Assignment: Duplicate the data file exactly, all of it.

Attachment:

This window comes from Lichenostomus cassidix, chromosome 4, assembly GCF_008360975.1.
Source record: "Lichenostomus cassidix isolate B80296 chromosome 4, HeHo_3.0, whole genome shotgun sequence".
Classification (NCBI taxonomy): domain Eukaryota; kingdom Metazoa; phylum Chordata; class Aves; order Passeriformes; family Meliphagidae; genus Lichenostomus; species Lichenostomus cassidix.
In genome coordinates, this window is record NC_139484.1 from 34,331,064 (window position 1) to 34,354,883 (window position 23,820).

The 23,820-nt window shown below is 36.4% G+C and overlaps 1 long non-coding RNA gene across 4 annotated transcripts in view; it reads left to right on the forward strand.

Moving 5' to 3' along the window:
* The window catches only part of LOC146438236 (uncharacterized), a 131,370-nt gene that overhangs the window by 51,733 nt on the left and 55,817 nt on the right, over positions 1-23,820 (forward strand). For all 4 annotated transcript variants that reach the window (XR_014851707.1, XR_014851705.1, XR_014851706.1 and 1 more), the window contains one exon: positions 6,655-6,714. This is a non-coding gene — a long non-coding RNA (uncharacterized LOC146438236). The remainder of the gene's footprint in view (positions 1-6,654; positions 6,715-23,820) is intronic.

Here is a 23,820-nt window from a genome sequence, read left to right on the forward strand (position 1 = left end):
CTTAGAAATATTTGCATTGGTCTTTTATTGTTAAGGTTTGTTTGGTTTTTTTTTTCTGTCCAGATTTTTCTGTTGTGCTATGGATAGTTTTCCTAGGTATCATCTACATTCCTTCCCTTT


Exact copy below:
This window comes from Lichenostomus cassidix, chromosome 4, assembly GCF_008360975.1.
Source record: "Lichenostomus cassidix isolate B80296 chromosome 4, HeHo_3.0, whole genome shotgun sequence".
Classification (NCBI taxonomy): domain Eukaryota; kingdom Metazoa; phylum Chordata; class Aves; order Passeriformes; family Meliphagidae; genus Lichenostomus; species Lichenostomus cassidix.
In genome coordinates, this window is record NC_139484.1 from 34,331,064 (window position 1) to 34,354,883 (window position 23,820).

The 23,820-nt window shown below is 36.4% G+C and overlaps 1 long non-coding RNA gene across 4 annotated transcripts in view; it reads left to right on the forward strand.

Moving 5' to 3' along the window:
* The window catches only part of LOC146438236 (uncharacterized), a 131,370-nt gene that overhangs the window by 51,733 nt on the left and 55,817 nt on the right, over positions 1-23,820 (forward strand). For all 4 annotated transcript variants that reach the window (XR_014851707.1, XR_014851705.1, XR_014851706.1 and 1 more), the window contains one exon: positions 6,655-6,714. This is a non-coding gene — a long non-coding RNA (uncharacterized LOC146438236). The remainder of the gene's footprint in view (positions 1-6,654; positions 6,715-23,820) is intronic.

Here is a 23,820-nt window from a genome sequence, read left to right on the forward strand (position 1 = left end):
CTTAGAAATATTTGCATTGGTCTTTTATTGTTAAGGTTTGTTTGGTTTTTTTTTTCTGTCCAGATTTTTCTGTTGTGCTATGGATAGTTTTCCTAGGTATCATCTACATTCCTTCCCTTT